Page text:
Biography of Bernard P. Bogy

Along various lines of activity Bernard P. Bogy has taken part in those interests which have featured in the business development and the political and civic interests of St. Louis. He is a representative of one of the oldest families of the city. Bernard Pratte, one of his great-grandfathers in the paternal line, was the first mayor of the incorporated City of St. Louis, filling the office in 1844. His grandfather, Louis V. Bogy, was United States senator from Missouri, serving as a member of the upper house of the national legislature for six years. He, too, was born in Missouri and spent his entire life in this state. He gave his political allegiance at all times to the democratic party and passed away September 20, 1877. Among the ancestors of Bernard P. Bogy was Pierre Laclede, the founder of St. Louis. His father, Joseph Bogy, a native of this city, was for many years engaged in the banking and insurance business and was also identified with railroad interests, becoming chairman of the executive board of the Wabash Railroad. He died June 20, 1907. His wife, who bore the maiden name of Eliza Kimball, was born in Galena, Illinois, and through the maternal line Bernard P. Bogy is descended from General Thomas J. Hunt, who served in the Revolutionary war and was a close companion of Washington. He lies buried in Bellefontaine cemetery of St. Louis. Also through the maternal line Mr. Bogy is descended from General Henry Hunt, who served in the Civil war and by military men was given the credit for winning the battle of Gettysburg.

It was in July, 1860, that Eliza Kimball became the wife of Joseph Bogy and to them were born four sons and two daughters, of whom one son and two daughters have passed away. Those living are: Louis V. and Genevieve, the latter the wife of Harry B. Goldsmith, who is living retired in California. Those who have been called to the home beyond are: Henry Soulard, who died at the age of twenty-seven years; Ramsey C., who died at the age of forty-two years; and Julia, who passed away at the age of forty-nine.

The other member of the family is Bernard P. Bogy, who was the third in order of birth in the family, and who after pursuing his early education in the public schools of the city attended the Christian Brothers College and also the St. Louis University. When fifteen years of age, however, he left school and entered the employ of the St. Louis Wire Company, of which he became secretary at the age of eighteen years, remaining with that corporation to the age of twenty. He then went to Omaha, Nebraska, where he spent a year in the real estate business, after which he returned to St. Louis. He then took up the sand and dredging business and barge transportation on the Mississippi. In the period between 1890 and 1900 he became president of the St. Louis Dredging Company, president of the Griffith Sand, Gravel Transportation Company and president of the Western Coal & Tow Company. In 1900 he consolidated these firms with the Union Sand & Material Company and the business is now being carried on under the name of the Missouri Portland Cement Company. For many years Mr. Bogy was a director in these enterprises and had much to do with shaping the policy of the business.

Mr. Bogy has long figured prominently in political circles as a stalwart advocate of republican principles. In 1901 he was a candidate for president of the city council. In 1918 he was a nominee on the republican ticket for representative in the tenth district but was defeated by a small majority by Dr. Meeker. In 1920 he was the republican nominee for representative in the United States congress from the eleventh district. Although on the face of the returns he was defeated by a small majority he is now contesting the election before the sixty-seventh congress, where he has been given the privilege of the floor until the final decision of the district is given.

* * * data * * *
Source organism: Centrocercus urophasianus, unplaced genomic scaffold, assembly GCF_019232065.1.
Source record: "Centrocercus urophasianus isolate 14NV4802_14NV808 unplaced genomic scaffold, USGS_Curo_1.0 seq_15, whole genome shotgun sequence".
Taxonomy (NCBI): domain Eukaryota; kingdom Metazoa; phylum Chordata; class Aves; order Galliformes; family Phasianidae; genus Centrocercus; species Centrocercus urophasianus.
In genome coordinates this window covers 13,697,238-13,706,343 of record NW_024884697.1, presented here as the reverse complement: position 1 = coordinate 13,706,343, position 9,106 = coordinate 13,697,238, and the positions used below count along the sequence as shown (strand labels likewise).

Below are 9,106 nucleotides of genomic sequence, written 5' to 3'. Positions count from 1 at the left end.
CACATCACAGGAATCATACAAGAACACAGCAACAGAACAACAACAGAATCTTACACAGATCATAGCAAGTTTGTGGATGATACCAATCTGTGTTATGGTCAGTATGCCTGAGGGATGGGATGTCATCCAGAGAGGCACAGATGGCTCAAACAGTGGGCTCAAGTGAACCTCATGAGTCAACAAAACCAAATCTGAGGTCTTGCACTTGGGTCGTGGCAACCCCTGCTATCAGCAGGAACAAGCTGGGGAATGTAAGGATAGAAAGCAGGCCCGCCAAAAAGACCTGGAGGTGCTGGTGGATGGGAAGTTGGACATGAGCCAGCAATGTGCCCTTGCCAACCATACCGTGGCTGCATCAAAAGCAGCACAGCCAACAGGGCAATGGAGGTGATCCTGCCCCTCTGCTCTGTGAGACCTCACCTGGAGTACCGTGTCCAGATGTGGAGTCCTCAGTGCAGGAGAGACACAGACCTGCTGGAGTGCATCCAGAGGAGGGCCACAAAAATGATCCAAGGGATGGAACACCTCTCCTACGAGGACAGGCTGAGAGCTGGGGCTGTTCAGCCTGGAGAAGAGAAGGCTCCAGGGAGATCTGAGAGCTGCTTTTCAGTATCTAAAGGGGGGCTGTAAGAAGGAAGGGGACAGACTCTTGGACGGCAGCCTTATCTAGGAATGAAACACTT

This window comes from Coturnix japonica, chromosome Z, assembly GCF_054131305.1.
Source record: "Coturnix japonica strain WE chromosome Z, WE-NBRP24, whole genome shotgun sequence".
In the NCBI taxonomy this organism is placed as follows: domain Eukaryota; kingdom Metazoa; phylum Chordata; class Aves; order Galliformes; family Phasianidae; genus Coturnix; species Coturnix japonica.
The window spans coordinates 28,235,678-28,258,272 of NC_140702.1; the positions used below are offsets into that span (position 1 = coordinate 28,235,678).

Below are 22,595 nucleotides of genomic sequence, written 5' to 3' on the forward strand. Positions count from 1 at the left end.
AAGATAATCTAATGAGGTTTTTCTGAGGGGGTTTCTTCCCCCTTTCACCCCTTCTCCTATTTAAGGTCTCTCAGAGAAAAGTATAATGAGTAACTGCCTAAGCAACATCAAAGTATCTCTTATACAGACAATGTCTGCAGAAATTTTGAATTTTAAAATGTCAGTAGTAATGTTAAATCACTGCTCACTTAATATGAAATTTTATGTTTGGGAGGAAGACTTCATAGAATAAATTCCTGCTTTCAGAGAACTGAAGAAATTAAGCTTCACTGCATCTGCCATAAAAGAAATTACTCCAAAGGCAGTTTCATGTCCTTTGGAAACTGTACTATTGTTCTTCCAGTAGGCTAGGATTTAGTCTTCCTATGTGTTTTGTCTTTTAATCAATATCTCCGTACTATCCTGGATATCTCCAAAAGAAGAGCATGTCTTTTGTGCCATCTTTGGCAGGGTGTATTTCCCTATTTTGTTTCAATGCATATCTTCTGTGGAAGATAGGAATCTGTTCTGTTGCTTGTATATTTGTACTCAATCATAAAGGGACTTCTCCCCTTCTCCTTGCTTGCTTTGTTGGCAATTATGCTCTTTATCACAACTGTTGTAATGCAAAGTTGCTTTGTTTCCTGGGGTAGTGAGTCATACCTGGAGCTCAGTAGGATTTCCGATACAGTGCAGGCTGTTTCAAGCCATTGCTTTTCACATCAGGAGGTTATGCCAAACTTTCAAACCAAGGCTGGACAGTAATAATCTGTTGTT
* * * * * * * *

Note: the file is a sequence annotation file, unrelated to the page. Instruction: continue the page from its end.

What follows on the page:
Mr. Bogy was married February 5, 1890, in St. Louis, to Miss Eleanor Griffith, a daughter of John R. and Ann (Boswell) Griffith. She passed away June 10, 1904, leaving two children, the daughter being Violet, the wife of Harry Tritle, of Arizona. The son, Bernard P., Jr., is practicing law very successfully in Rio de Janeiro, where he represents many of the largest concerns engaged in business in South America. Mr. Bogy has spent much time in travel in Europe and in the Orient, gaining the broad and liberal culture which travel brings. He is today one of the highly esteemed and valued residents of St. Louis, a prominent representative of an honored ancestry.



Stevens, Walter B. Centennial History of Missouri (The Center State) One Hundred Years In The Union 1820-1921 Vol 6. St. Louis-Chicago: The S.J. Clarke Publishing Company. 1921.

1 thought on “Biography of Bernard P. Bogy”

  1. Leigh Van Blarcom

    My parents bought Bogy’s log cabin near Hawk Point MO about a 4 hour drive from St. Louis on gravel roads in 1946 as a weekend retreat.. Myrtle Bogy had heart problems and there were no medical facilities nearby so they sold to us and moved back to St. Louis, MO. Bogy wouldn’t let my parents mortgage the place because he said a second home was a luxury and you should never borrow for a luxury. (they borrowed from a friend anyway).
    We lived in St. Louis and visited them often. My parents loved the stories Bogy told about all the US Presidents he knew and famous people like Samuel Clemmons and his Missouri Portland Cement business. My parents kept them stocked with cigarettes, liquor and food as they were sure they lost all their money in the Stock Market Crash of 1929. Like other friends and neighbors they felt a need to help them survive. As a child I remember them moving one light bulb from room to room. I swore I would never be that poor!

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